Before you begin shopping for a home, it’s important to know how much you can afford to spend on home ownership. You will want to plan ahead for the various expenses related to home ownership. In addition to purchasing the home, other significant expenses will include heating, property taxes, home maintenance and renovation as required. Two simple rules can help you figure out how much you can realistically pay for a home. You must understand these rules to understand if you will be able to get a mortgage.
Affordability Rule 1
The first rule is that your monthly housing costs shouldn't be more than 32% of your gross monthly income. Housing costs include your monthly mortgage payments (principal and interest), property taxes and heating expenses. This is known as PITH for short — Principal, Interest, Taxes and Heating.
If you are thinking of buying a condominium or leasehold tenure
For a condominium, PITH also includes half of the monthly condominium fees.
For leasehold tenure, PITH also includes the entire annual site lease.
Lenders add up your housing costs and figure out what percentage they are of your gross monthly income. This figure is called your Gross Debt Service (GDS) ratio. To be considered for a mortgage, your GDS must be 32% or less of your gross household monthly income.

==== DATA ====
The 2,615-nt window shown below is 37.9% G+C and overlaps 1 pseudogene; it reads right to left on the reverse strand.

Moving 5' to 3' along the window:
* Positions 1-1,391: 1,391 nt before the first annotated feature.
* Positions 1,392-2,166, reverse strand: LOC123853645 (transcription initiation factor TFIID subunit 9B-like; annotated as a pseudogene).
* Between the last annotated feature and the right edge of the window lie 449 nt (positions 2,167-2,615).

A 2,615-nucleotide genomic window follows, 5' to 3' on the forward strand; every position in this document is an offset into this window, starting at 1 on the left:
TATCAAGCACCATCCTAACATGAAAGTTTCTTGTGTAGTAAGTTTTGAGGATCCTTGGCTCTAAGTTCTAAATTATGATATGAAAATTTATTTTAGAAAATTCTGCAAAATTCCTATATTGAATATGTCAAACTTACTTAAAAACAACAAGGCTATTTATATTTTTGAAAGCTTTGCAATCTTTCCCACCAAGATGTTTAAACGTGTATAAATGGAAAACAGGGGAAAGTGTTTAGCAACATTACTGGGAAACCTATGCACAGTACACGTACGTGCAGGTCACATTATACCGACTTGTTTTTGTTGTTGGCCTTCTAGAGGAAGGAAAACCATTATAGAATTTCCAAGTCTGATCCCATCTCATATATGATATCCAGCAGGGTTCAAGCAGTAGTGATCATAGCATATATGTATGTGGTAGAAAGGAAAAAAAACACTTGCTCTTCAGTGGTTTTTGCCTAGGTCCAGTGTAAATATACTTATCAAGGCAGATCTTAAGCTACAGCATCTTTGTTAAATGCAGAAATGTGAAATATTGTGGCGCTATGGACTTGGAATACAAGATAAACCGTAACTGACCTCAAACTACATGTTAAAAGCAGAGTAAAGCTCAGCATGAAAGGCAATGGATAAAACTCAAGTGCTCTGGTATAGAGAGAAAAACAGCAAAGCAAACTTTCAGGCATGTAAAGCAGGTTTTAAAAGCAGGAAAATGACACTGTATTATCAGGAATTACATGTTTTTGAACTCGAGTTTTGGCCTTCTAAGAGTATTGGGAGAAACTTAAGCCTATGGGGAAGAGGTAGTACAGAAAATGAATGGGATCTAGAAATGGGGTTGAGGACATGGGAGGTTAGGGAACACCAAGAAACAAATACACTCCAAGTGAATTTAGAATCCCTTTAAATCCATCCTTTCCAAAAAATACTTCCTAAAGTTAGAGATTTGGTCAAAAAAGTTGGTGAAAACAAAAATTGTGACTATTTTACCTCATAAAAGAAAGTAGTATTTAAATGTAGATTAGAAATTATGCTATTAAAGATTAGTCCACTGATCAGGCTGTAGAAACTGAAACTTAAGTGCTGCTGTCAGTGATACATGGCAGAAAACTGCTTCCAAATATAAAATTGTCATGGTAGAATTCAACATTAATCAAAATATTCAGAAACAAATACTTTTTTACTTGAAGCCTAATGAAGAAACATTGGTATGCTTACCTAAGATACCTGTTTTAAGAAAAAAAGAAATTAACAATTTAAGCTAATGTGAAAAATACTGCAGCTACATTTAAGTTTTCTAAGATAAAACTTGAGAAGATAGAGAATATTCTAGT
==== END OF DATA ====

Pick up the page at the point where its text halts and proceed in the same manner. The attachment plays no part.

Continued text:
Affordability Rule 2
The second rule is that your entire monthly debt load should not be more than 40% of your gross monthly income. Your entire monthly debt load includes your housing costs (PITH) plus all your other debt payments (car loans or leases, credit card payments, lines of credit payments, etc.). You have calculated these on the Monthly Debt Payments form. This figure is called your Total Debt Service (TDS) ratio.
|* Gross salary is income before taxes.|
|Add up your monthly payments for loans, credit cards and other debts|
Your Maximum House Price
The maximum home price that you can realistically afford depends on a number of factors. The most important factors are your household gross monthly income, your down payment and the mortgage interest rate. For many people, the hardest part of buying a home — especially their first one — is saving the necessary down payment.
Note: For CMHC-insured mortgage loans, the maximum purchase price or as-improved property value must be below $1,000,000, when the loan-to-value ratio is greater than 80%.
Calculate Your Maximum House Price
Use the Mortgage Affordability Calculator below to figure out the maximum home price you can afford, the maximum mortgage amount you can borrow, and your monthly mortgage payments (including principal and interest).
- Interest is compounded semi-annually not in advance. The interest rate is fixed for the term of the mortgage. The interest rate is usually renegotiated at the end of the term of the mortgage.
- Minimum down payment may vary.
- These calculations are approximate. They do not account for the payment of CMHC Insurance Premiums, applicable sales taxes, closing costs, or other fees that may be required.
CMHC Mortgage Calculator is for general illustrative purposes only. Actual payment amount must be obtained from your lender.